The day has finally arrived.
After eight years of leadership, Mario Draghi is stepping down from the helm of the European Central Bank. His final press conference as ECB president, which will be held Thursday afternoon in Frankfurt, is expected to be something of a lovefest for the man whom many economists have credited with saving the euro (for better or worse).
Courtesy of Bloomberg
What’s more, seven years after his infamous promise to do “whatever it takes” (within the central bank’s mandate) to save the joint currency, Draghi will leave the central bank in the hands of Christine Lagarde, a former French finance minister and leader of the IMF who was appointed to lead the central bank despite having little in the way of pertinent experience, whose term begins next Friday. Back in September, Draghi did her the favor of setting the central bank on a new policy course by restarting QE (over the objections of one-third of the governing council’s members) but this time leaving it open-ended. He also lowered the already negative deposit rate to – 0.5%, rejiggered the central bank’s system for publishing forward guidance and much, much more.
While Lagarde has been pretty well provisioned, Draghi’s will leave his post under a cloud of uncertainty: Despite the central bank’s best efforts to revive economic growth in the eurozone, the bloc’s economy is instead teetering on the brink of another recession. And Draghi’s last meeting will likely be peppered with serious questions about the outlook for growth and the possibility of fiscal stimulus – will Germany step up to save the bloc from recession? It’s going to be an interesting meeting, to say the least.
Thanks to Draghi’s decision to follow the Fed with an about-face back toward stimulus, economists don’t expect rate hikes in the eurozone until 2022, two years into Lagarde’s term. The answer to the question of whether the central bank has done all it can do to save the underlying economy, while seemingly obvious to thousands of market participants who have watched economic inequality soar during the international QE experiment, still hasn’t dawned on many economists.
During his final press conference, Bloomberg’s economists David Powell and Maeva Cousin expect Draghi to deliver an even more forceful plea to national governments to step in with fiscal stimulus.
“Draghi will likely reiterate – if not intensify – calls for fiscal policy to play a larger role. He can afford to shout louder and perhaps be more specific about who needs to act now that he’s leaving office. Further details on monetary policy are unlikely to emerge.”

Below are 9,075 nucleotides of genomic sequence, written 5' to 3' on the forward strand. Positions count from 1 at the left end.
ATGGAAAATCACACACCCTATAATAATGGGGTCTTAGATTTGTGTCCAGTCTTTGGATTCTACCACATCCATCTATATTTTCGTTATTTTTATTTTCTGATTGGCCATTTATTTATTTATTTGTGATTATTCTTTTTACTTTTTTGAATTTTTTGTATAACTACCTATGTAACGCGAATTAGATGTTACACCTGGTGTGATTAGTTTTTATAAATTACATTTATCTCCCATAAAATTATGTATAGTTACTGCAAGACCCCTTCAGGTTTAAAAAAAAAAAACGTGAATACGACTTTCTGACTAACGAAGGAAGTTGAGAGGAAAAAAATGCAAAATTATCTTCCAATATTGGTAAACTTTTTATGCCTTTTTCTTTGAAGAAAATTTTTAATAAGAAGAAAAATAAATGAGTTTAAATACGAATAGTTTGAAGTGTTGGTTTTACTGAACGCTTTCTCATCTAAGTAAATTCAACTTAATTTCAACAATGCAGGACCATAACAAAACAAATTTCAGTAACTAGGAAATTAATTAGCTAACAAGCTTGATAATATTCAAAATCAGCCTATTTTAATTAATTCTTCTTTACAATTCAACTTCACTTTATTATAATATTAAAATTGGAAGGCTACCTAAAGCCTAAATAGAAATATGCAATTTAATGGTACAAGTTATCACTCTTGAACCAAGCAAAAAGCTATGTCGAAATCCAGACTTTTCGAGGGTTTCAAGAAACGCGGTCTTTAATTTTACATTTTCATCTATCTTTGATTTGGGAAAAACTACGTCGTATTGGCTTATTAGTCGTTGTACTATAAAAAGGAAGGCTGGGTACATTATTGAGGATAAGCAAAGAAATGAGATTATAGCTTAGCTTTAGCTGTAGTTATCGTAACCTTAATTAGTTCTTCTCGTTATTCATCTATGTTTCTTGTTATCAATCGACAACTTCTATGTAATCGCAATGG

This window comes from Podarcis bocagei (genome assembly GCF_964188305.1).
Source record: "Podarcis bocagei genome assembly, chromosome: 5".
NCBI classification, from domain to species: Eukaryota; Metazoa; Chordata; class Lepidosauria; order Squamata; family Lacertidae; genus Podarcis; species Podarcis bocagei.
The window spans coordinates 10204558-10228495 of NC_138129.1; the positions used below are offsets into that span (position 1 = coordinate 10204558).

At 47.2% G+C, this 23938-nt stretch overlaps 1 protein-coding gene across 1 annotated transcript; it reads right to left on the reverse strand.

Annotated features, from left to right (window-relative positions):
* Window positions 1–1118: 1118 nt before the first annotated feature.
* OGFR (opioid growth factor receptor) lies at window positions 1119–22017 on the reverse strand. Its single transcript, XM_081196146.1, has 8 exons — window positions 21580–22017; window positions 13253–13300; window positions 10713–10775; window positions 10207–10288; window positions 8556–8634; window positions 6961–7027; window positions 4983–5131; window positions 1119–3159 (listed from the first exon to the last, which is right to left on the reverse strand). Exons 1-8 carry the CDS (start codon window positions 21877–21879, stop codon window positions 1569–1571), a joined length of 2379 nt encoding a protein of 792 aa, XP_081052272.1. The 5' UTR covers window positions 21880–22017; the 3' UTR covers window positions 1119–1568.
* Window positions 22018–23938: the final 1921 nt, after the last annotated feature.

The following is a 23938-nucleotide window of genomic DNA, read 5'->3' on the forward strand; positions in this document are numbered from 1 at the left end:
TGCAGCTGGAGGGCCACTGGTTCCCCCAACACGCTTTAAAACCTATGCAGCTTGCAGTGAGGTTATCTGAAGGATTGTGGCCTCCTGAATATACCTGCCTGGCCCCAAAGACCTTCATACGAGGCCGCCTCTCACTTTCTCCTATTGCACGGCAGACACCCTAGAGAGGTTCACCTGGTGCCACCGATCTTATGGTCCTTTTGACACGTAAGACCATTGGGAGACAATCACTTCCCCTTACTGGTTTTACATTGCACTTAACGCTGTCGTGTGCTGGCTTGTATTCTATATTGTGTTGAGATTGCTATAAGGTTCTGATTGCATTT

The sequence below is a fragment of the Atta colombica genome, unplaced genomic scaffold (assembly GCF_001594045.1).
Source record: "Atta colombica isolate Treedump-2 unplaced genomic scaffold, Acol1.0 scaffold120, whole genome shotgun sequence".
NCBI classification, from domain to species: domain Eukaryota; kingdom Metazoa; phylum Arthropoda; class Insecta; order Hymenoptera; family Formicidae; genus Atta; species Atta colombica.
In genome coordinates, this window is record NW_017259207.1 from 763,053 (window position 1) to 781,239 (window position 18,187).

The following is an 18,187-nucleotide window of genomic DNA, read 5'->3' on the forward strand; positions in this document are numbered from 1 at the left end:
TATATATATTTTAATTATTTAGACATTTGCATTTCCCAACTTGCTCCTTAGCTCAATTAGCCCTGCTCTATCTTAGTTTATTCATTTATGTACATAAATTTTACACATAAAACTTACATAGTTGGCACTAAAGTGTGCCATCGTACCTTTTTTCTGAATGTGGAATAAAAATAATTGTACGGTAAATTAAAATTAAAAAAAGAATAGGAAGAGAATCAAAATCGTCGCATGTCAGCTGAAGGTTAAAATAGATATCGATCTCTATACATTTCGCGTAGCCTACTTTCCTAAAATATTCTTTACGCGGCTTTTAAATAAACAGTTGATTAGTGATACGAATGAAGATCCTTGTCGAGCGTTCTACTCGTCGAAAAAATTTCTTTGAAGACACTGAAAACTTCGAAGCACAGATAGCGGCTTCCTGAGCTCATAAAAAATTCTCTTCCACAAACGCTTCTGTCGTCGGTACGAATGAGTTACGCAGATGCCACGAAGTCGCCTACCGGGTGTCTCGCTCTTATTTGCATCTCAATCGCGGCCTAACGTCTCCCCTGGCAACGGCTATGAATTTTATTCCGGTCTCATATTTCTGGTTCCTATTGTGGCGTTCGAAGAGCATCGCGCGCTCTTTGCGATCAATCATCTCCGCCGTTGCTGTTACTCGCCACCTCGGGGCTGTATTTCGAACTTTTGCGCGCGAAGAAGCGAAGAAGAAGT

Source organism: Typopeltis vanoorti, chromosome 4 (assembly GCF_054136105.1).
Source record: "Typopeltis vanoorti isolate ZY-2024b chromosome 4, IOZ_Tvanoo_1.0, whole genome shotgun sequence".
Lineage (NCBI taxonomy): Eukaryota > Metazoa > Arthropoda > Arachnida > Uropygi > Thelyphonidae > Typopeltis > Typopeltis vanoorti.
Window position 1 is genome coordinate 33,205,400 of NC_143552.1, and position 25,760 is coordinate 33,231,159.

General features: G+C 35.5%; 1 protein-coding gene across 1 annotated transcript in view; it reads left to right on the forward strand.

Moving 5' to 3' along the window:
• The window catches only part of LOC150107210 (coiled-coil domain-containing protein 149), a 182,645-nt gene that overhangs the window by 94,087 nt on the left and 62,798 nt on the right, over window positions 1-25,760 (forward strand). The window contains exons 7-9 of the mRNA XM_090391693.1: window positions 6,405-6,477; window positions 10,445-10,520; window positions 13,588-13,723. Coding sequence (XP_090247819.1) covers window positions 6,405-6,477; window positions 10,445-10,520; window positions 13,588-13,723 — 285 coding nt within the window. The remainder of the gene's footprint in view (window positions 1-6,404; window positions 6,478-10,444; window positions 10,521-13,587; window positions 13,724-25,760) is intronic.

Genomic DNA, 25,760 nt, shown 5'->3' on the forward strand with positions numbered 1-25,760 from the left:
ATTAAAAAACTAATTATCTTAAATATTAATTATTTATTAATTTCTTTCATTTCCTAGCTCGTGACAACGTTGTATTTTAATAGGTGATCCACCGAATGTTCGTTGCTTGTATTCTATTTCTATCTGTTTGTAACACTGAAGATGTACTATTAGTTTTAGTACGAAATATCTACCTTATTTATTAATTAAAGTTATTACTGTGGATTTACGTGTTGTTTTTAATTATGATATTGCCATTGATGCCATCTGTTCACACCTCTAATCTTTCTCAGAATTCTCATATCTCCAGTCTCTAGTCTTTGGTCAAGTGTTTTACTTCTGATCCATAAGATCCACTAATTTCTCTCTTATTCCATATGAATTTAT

But that likely won’t be all for Draghi. Here’s a roundup of what to expect during his final press conference, courtesy of Bloomberg.
Despite unprecedented monetary stimulus, Draghi has fared worse than his two predecessors on inflation, falling well short of the goal of below, but close to, 2%. The rate was 0.8% in September, the lowest in almost three years.
Officials have pledged to pursue record-low interest rates and large-scale asset purchases until price growth is firmly in line with the target, which they don’t expect until after 2021. Investors are trying to judge whether more rate cuts will be needed, and how long quantitative easing can run without the ECB hitting self-imposed limits on how much debt it can buy.
ECB chief economist Philip Lane said last week that the currency bloc is facing a more extended slowdown than previously anticipated amid global trade tensions. Consumer confidence is at the weakest this year, and a survey of purchasing managers showed Thursday that the economy remained close to stagnation at the start of the fourth quarter.
While euro-area officials expect a downgrade to growth forecasts in December, that may not be enough to provoke more action though. Last month’s divisive decision has left little appetite to add to more stimulus any time soon.
The dispute over September’s decision was extraordinary. A third of the Governing Council opposed restarting QE and some of them vented their frustration publicly, prompting the president to warn that such dissent can undermine the ECB’s credibility.
For the first time, skepticism toward ever-looser monetary policy reached beyond the region’s core. Italy’s Ignazio Visco – usually a strong supporter – signaled he would be reluctant to back another rate cut further below zero. His maverick colleague Robert Holzmann of Austria wants a return to positive borrowing costs.
With monetary policy stretched, Draghi has cranked up his call for governments to boost spending, telling an audience in Milan this month that countries such as the U.S. where fiscal support played a bigger role after the financial crisis saw a faster return to price stability. He’ll almost certainly hit that subject again. Whether he’ll be listened to is another question.
Germany is the country best placed to act because of its economic heft and its budget surplus. Yet Bundesbank President Jens Weidmann is skeptical, and the government has been reluctant – though there are signs it’s warming to the idea.
Data next month should confirm that the nation slipped into a recession. Even if that sparks a fiscal response though, it’s not clear how much the rest of the euro zone would benefit.
And maybe, for old time’s sake, we’ll get one more glitter bomb: